"I’m inspired by strong women who are not afraid to demand their space and speak the truth."
We are thrilled to feature Chicago-based artist Molly Costello, who creates intricate and inspiring works of cut paper to tell stories of healing, connectedness, female strength, magic, and the natural world. Check out her interview below to find out more about her inspirations and goals as an artist.
Lily Myers: When did you start making art? What drew you to cut paper as a medium?
Molly Costello: It's hard for me to remember the beginning really. My mother is an artist so I had it around me from the start. I do remember as early as second grade feeling a connection with it. I recall bringing a book on how to draw animals to my school “reading days”. My teacher was not too thrilled about that. As for the paper obsession, that started randomly with a high school art class collage assignment. My teacher brought in a bunch of old patterned papers for the project and I just fell in love. At that point I really started to focus on my own work. I started working with bands and other artists my Jr. year in highschool but didn’t feel like I really found creative style until my sophomore year in college.
LM: Where do you find your inspiration?
MC: It transitions, with some central themes. The work I engage in outside of art really shapes it as well. I think a lot of my non-artistic work is focused around the fact that our world is broken and that we have a lot of work to do to fix it. In response, my art has become somewhat of a personal meditation on the theme that our world is beautiful too and healing. It's how I get through all the weight. How I find balance. As for inspiration I am very inspired by our garden and sharing food. I’m inspired by community living in this world that is so scarred by isolation. I’m inspired by strong women who are not afraid to demand their space and speak the truth. I am so inspired by the fact that we are so perfectly and similarly designed. We are all made of the same particles. There is so much more that makes us similar to each other then makes us different.
LM: You use a lot of images of moons, stars, and other images of the natural world. What draws you to these symbols? Why are these symbols important to you?
MC: You know, this is something I am still trying to answer for myself. It was not something I studied in depth but more so something I felt deeply drawn to. I can say I really like using moons as a symbol for natural cycles. We are so pulled out of our natural rhythms with electricity, an intensive and oppressive work culture (capitalism at large), drugs, technology… there is a lot of personal power lost there. I believe there is a lot of deep deep intelligence in each of us that is silenced and oppressed by our modern society. If we slow down and tap back into honoring our natural cycles we will tap into a power and a collective intuition that I think can heal this world and heal each other.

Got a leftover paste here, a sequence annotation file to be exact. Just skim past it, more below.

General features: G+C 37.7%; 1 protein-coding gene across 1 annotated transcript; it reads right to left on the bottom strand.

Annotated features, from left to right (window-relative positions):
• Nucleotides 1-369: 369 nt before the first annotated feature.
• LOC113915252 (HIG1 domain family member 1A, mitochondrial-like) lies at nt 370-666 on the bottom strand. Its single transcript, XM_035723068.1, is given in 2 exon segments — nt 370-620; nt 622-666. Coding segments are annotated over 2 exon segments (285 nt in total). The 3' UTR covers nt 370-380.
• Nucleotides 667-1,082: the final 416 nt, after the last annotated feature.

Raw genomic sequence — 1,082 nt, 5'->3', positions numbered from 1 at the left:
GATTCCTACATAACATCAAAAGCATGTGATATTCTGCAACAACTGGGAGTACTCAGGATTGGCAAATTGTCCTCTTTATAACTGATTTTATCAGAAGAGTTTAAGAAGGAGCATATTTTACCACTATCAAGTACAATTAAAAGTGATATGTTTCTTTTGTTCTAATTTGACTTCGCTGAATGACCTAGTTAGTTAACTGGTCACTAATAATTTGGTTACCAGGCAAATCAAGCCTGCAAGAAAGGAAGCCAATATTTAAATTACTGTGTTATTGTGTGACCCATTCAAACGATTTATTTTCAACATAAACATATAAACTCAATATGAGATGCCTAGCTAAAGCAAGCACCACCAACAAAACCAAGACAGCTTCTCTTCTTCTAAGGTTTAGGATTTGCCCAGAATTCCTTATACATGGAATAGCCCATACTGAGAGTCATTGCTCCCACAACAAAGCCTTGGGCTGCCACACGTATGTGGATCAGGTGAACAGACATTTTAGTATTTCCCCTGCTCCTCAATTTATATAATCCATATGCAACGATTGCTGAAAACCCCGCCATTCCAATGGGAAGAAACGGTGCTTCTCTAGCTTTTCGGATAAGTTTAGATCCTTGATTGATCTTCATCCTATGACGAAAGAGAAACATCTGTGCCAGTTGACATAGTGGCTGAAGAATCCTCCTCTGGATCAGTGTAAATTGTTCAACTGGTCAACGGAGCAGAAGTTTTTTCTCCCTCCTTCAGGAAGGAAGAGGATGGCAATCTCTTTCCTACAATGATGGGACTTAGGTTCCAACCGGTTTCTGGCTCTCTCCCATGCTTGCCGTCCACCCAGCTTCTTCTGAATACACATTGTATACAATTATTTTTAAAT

As for the stars, I find I use them more as a symbol of connectedness than anything else. We are so intricately a part of this vast vast universe. All made of the same stuff. It's so beautiful and so humbling. The stars in figures is my way of depicting this. I like to use constellations in people as a way to say “the light in me is connected to the light in you”. Something like that. I also like to invent constellations in people as a way to say that our own humble journeys are beautiful and inspirational too and deserve to be honored in the same ways that we honor the other astrological bodies.
LM: You also use a lot of images of women. Why do you feature women in your art?
MC: This is also something I started doing without thinking too in depth about it. I have a lot more options about it now but I think it just started off from the vantage point of speaking from my own experience as a woman. That was and is the truest way I can communicate about this world. Now I do it specifically because I create my art for women. There are too many messages uplifting men in this world and I am not about perpetuating that. I believe that women have amazing powers that have been silenced and I want to create pathways to rediscover that. Women are awesome! A growth area I would like to work on is depicting more trans/queer/gender nonconforming individuals.
LM: Are there messages you wish to convey with your art? Is there a mission or goal you have in terms of putting your art out into the world?
MC: I heard a Thich Nhat Hanh quote that I felt really connected to recently. It goes “We are here to awaken from the illusion of our separateness.” I think I am going to leave it there!